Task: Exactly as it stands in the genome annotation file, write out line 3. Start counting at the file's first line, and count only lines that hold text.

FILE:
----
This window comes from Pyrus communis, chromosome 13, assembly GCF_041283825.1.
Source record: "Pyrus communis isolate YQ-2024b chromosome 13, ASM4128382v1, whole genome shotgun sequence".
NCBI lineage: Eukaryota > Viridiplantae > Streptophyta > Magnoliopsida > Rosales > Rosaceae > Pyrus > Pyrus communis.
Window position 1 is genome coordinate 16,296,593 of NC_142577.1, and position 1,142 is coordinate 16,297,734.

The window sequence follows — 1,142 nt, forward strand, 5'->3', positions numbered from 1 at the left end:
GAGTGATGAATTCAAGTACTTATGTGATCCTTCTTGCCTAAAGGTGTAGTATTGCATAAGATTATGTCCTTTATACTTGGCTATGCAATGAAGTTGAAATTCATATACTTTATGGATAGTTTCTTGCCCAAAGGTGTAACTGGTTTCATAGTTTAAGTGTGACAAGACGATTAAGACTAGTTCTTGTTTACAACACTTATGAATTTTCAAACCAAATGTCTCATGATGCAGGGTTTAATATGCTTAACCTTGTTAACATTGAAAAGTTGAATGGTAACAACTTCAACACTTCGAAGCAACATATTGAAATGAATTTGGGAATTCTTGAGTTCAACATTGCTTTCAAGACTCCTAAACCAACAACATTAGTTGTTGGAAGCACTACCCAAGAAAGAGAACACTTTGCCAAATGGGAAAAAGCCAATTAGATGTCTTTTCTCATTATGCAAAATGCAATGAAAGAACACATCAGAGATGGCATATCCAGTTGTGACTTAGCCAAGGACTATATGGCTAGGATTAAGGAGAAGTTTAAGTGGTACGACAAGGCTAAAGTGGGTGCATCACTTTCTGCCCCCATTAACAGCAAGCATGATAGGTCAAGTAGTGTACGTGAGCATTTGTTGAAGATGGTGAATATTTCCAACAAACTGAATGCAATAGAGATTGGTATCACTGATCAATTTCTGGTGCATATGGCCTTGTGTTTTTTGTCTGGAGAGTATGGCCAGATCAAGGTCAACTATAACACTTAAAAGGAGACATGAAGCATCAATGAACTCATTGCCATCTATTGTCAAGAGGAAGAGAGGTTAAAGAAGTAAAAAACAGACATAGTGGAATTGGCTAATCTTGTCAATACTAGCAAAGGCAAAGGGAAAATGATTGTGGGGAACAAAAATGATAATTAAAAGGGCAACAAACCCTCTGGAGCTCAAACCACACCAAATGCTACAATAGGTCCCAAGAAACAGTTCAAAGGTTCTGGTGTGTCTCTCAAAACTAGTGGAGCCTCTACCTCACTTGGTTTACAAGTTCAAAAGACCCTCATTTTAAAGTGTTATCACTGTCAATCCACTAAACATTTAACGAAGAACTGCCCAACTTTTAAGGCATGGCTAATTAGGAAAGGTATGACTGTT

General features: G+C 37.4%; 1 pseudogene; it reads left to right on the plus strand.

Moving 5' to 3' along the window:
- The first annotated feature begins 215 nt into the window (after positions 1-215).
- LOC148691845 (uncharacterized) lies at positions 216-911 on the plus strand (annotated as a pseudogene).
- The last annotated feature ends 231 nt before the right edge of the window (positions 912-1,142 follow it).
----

NCBI lineage: Eukaryota > Viridiplantae > Streptophyta > Magnoliopsida > Rosales > Rosaceae > Pyrus > Pyrus communis.